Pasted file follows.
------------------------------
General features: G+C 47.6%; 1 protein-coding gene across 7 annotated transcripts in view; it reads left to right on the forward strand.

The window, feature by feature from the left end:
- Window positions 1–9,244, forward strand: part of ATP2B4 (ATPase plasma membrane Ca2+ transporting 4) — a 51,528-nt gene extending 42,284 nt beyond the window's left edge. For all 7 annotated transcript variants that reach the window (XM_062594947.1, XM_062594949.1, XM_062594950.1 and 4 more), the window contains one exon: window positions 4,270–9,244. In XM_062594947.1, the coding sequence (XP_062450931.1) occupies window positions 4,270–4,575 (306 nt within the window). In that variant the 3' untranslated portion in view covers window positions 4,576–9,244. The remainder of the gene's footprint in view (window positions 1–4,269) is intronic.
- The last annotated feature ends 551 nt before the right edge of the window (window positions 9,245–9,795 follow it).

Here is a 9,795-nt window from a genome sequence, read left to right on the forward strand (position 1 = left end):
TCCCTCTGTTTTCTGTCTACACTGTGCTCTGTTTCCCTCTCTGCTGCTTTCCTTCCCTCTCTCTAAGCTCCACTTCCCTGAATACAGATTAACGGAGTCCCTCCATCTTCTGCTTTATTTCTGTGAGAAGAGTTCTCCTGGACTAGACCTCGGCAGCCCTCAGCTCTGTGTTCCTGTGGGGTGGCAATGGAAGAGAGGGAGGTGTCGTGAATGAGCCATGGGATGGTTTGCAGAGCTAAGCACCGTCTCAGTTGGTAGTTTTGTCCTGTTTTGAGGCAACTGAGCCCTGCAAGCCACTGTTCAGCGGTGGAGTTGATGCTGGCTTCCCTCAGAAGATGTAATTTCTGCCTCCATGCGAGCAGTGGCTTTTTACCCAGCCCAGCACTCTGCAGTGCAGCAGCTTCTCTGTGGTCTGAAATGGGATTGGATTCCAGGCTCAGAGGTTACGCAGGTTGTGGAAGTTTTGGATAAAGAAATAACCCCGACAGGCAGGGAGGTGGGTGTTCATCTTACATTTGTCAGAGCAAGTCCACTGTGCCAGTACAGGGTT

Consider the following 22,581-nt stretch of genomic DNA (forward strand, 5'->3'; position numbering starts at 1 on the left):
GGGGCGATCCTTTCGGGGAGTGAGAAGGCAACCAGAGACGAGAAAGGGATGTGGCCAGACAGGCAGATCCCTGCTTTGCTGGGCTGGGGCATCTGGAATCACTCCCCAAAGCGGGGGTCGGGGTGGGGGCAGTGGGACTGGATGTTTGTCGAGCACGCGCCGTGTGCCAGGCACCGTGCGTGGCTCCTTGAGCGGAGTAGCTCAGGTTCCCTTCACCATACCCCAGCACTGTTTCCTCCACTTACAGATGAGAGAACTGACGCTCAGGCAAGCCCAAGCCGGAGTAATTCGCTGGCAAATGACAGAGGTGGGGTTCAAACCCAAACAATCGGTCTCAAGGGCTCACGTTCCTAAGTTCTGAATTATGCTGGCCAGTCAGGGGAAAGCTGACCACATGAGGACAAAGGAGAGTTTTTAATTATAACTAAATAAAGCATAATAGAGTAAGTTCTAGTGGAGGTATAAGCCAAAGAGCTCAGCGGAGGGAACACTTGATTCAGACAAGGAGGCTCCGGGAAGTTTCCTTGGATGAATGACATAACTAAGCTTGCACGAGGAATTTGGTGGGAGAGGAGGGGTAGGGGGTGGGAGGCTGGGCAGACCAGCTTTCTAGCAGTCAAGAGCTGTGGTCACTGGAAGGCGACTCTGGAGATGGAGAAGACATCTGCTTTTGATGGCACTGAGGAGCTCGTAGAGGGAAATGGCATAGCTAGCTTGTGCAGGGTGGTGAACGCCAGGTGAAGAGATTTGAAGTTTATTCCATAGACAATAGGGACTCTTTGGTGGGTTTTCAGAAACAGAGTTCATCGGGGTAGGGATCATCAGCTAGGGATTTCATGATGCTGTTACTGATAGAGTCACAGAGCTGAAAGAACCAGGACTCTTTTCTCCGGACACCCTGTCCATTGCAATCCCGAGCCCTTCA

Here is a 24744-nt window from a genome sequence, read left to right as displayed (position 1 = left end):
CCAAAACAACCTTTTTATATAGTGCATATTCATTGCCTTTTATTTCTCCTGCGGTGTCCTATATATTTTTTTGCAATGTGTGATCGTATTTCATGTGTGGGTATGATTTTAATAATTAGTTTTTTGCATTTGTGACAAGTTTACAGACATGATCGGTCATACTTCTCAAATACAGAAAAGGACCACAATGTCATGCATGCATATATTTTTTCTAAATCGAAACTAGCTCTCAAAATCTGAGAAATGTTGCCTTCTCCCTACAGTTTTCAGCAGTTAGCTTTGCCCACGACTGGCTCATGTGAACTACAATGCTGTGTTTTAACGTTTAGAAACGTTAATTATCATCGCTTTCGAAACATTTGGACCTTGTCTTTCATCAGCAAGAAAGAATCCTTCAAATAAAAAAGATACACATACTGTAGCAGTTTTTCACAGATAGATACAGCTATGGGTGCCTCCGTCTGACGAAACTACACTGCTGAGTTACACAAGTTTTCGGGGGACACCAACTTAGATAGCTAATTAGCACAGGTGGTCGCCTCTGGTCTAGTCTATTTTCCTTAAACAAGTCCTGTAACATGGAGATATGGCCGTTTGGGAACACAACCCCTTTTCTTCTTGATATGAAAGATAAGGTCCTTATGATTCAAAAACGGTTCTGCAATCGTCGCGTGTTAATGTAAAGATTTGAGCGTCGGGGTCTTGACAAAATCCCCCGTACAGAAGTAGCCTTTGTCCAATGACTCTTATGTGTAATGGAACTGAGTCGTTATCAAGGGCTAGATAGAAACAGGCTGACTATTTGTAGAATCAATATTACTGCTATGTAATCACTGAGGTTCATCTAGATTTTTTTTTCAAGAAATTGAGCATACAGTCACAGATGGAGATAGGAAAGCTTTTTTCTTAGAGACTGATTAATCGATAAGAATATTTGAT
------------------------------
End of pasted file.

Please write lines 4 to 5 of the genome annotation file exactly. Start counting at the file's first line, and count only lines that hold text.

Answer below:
- The last annotated feature ends 551 nt before the right edge of the window (window positions 9,245–9,795 follow it).

Here is a 9,795-nt window from a genome sequence, read left to right on the forward strand (position 1 = left end):